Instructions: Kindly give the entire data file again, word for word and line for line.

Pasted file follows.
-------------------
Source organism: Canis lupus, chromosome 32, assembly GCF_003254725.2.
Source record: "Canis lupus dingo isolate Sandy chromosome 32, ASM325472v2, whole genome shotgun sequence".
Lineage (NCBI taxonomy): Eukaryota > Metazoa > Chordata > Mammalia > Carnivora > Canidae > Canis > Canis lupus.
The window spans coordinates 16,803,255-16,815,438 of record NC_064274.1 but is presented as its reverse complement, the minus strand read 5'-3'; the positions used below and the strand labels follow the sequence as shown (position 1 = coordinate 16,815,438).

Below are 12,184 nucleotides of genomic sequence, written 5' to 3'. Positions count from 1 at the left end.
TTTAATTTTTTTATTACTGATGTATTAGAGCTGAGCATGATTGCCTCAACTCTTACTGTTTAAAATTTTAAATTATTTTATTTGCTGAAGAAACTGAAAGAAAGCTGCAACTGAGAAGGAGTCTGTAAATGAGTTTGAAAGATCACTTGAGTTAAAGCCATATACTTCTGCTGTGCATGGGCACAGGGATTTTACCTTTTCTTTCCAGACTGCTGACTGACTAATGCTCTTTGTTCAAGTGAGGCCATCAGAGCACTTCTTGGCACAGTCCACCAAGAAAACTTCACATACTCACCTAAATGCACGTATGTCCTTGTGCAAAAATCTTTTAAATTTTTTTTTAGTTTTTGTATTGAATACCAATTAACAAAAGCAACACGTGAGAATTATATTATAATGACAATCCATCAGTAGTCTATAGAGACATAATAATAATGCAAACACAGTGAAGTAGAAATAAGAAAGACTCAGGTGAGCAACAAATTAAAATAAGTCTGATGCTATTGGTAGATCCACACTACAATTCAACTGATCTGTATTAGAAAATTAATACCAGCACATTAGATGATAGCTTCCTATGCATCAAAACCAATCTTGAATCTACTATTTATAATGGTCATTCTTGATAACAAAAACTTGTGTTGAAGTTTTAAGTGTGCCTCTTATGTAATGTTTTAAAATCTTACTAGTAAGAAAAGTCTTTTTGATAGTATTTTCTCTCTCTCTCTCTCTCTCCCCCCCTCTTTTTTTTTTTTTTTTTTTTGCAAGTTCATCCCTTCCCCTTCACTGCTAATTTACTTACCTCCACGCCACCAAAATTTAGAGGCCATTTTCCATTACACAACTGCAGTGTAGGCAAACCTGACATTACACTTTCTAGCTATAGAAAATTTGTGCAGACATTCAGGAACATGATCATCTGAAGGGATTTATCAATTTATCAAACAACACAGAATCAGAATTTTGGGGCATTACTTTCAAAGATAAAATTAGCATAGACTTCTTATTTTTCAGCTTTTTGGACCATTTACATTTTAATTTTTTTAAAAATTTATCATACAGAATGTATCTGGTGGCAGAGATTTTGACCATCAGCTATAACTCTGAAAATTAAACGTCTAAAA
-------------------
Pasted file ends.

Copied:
Source organism: Canis lupus, chromosome 32, assembly GCF_003254725.2.
Source record: "Canis lupus dingo isolate Sandy chromosome 32, ASM325472v2, whole genome shotgun sequence".
Lineage (NCBI taxonomy): Eukaryota > Metazoa > Chordata > Mammalia > Carnivora > Canidae > Canis > Canis lupus.
The window spans coordinates 16,803,255-16,815,438 of record NC_064274.1 but is presented as its reverse complement, the minus strand read 5'-3'; the positions used below and the strand labels follow the sequence as shown (position 1 = coordinate 16,815,438).

Below are 12,184 nucleotides of genomic sequence, written 5' to 3'. Positions count from 1 at the left end.
TTTAATTTTTTTATTACTGATGTATTAGAGCTGAGCATGATTGCCTCAACTCTTACTGTTTAAAATTTTAAATTATTTTATTTGCTGAAGAAACTGAAAGAAAGCTGCAACTGAGAAGGAGTCTGTAAATGAGTTTGAAAGATCACTTGAGTTAAAGCCATATACTTCTGCTGTGCATGGGCACAGGGATTTTACCTTTTCTTTCCAGACTGCTGACTGACTAATGCTCTTTGTTCAAGTGAGGCCATCAGAGCACTTCTTGGCACAGTCCACCAAGAAAACTTCACATACTCACCTAAATGCACGTATGTCCTTGTGCAAAAATCTTTTAAATTTTTTTTTAGTTTTTGTATTGAATACCAATTAACAAAAGCAACACGTGAGAATTATATTATAATGACAATCCATCAGTAGTCTATAGAGACATAATAATAATGCAAACACAGTGAAGTAGAAATAAGAAAGACTCAGGTGAGCAACAAATTAAAATAAGTCTGATGCTATTGGTAGATCCACACTACAATTCAACTGATCTGTATTAGAAAATTAATACCAGCACATTAGATGATAGCTTCCTATGCATCAAAACCAATCTTGAATCTACTATTTATAATGGTCATTCTTGATAACAAAAACTTGTGTTGAAGTTTTAAGTGTGCCTCTTATGTAATGTTTTAAAATCTTACTAGTAAGAAAAGTCTTTTTGATAGTATTTTCTCTCTCTCTCTCTCTCTCCCCCCCTCTTTTTTTTTTTTTTTTTTTTGCAAGTTCATCCCTTCCCCTTCACTGCTAATTTACTTACCTCCACGCCACCAAAATTTAGAGGCCATTTTCCATTACACAACTGCAGTGTAGGCAAACCTGACATTACACTTTCTAGCTATAGAAAATTTGTGCAGACATTCAGGAACATGATCATCTGAAGGGATTTATCAATTTATCAAACAACACAGAATCAGAATTTTGGGGCATTACTTTCAAAGATAAAATTAGCATAGACTTCTTATTTTTCAGCTTTTTGGACCATTTACATTTTAATTTTTTTAAAAATTTATCATACAGAATGTATCTGGTGGCAGAGATTTTGACCATCAGCTATAACTCTGAAAATTAAACGTCTAAAA